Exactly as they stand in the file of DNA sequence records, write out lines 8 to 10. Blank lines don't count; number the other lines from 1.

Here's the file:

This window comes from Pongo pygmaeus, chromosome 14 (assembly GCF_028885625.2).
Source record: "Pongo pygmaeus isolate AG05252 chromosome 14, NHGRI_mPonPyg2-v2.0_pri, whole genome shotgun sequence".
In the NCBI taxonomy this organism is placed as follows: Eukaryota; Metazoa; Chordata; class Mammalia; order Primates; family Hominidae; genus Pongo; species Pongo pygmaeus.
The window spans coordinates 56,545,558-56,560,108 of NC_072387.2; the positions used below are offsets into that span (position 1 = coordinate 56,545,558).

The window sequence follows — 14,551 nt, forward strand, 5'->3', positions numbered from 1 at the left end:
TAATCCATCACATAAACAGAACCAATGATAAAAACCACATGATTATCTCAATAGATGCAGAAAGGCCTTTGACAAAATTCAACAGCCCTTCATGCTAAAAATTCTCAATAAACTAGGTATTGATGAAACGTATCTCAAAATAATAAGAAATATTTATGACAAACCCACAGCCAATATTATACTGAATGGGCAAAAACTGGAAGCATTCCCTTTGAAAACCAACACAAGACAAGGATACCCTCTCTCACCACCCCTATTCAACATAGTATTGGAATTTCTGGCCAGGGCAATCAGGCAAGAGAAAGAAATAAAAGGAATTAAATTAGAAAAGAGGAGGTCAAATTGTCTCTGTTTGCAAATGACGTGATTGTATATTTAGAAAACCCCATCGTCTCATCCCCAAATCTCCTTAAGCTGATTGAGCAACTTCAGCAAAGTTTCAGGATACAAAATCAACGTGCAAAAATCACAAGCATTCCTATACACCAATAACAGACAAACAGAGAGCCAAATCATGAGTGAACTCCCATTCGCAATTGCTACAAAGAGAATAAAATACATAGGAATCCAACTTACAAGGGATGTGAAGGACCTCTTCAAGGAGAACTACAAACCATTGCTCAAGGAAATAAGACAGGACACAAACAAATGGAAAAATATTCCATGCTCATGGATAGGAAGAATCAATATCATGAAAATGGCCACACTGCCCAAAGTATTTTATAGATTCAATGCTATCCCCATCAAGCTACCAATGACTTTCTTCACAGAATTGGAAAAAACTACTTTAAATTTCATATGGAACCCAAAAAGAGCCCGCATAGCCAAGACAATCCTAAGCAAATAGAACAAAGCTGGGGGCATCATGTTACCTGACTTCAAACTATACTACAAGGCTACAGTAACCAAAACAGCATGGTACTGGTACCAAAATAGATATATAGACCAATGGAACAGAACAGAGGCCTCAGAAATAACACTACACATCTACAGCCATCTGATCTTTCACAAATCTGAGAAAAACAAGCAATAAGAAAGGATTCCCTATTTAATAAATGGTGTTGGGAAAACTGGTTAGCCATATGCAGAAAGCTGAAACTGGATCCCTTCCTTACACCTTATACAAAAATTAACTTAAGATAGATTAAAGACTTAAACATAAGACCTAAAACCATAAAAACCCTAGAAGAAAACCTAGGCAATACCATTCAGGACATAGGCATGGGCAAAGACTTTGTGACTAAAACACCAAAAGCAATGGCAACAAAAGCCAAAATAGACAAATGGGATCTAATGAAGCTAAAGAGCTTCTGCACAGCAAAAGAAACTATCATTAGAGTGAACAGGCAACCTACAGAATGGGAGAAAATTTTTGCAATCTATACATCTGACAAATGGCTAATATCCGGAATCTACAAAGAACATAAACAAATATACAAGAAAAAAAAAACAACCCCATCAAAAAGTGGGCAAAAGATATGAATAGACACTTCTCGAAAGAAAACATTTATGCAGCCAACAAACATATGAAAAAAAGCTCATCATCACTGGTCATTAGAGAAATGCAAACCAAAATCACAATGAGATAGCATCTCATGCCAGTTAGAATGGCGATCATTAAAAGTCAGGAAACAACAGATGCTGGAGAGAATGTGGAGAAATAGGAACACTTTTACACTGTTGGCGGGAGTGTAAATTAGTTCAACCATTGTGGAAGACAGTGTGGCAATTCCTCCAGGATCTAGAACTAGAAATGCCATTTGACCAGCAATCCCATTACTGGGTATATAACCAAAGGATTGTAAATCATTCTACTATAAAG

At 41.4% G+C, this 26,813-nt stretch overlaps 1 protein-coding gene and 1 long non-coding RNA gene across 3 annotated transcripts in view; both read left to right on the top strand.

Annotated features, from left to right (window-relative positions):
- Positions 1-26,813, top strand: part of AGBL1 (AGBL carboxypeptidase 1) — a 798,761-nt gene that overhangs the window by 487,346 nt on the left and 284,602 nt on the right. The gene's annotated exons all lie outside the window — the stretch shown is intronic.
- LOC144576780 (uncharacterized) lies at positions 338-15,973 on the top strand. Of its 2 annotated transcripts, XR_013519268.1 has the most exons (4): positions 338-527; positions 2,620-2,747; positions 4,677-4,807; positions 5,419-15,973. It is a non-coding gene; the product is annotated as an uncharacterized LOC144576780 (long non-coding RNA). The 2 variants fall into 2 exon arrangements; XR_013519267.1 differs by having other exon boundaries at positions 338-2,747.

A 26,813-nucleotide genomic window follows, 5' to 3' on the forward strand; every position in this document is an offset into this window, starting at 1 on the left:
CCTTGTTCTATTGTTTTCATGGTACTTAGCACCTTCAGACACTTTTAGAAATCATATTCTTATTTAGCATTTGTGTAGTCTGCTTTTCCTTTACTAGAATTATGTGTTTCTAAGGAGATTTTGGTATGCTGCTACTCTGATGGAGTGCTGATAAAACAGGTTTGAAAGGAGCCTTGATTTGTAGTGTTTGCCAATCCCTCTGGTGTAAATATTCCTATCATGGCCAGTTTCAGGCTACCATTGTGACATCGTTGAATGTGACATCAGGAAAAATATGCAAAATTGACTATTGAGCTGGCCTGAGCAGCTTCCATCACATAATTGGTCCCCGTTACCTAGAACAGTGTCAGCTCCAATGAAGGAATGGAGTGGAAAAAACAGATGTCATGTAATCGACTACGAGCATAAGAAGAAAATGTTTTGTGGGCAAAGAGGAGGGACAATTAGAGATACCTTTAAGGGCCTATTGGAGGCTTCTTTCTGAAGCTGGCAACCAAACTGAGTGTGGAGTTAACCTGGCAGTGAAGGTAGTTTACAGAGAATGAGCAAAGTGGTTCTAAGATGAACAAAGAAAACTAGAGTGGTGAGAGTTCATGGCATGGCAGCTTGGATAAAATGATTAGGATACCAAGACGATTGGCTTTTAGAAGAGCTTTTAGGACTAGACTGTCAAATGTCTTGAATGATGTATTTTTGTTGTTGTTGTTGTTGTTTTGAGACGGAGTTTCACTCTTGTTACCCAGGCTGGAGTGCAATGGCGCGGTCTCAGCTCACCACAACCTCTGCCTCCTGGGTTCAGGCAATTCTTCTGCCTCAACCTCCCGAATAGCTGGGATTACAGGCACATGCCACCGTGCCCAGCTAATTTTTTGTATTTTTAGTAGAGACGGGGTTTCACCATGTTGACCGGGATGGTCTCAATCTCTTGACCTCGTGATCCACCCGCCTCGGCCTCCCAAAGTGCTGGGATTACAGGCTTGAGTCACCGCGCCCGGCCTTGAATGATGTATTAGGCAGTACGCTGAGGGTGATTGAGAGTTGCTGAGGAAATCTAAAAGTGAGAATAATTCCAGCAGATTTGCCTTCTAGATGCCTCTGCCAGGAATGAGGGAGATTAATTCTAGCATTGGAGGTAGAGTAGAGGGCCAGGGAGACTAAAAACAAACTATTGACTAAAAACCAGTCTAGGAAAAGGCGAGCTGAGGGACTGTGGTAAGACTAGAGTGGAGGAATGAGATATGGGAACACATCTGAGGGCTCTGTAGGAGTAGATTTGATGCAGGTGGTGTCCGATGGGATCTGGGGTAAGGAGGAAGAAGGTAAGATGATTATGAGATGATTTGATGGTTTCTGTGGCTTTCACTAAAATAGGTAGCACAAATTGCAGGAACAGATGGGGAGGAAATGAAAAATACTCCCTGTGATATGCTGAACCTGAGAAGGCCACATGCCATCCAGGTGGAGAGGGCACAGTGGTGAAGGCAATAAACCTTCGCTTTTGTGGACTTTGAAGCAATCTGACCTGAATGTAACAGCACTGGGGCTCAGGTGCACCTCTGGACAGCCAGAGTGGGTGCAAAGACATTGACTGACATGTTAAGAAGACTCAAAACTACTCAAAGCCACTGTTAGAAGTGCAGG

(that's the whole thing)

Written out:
Annotated features, from left to right (window-relative positions):
- Positions 1-26,813, top strand: part of AGBL1 (AGBL carboxypeptidase 1) — a 798,761-nt gene that overhangs the window by 487,346 nt on the left and 284,602 nt on the right. The gene's annotated exons all lie outside the window — the stretch shown is intronic.
- LOC144576780 (uncharacterized) lies at positions 338-15,973 on the top strand. Of its 2 annotated transcripts, XR_013519268.1 has the most exons (4): positions 338-527; positions 2,620-2,747; positions 4,677-4,807; positions 5,419-15,973. It is a non-coding gene; the product is annotated as an uncharacterized LOC144576780 (long non-coding RNA). The 2 variants fall into 2 exon arrangements; XR_013519267.1 differs by having other exon boundaries at positions 338-2,747.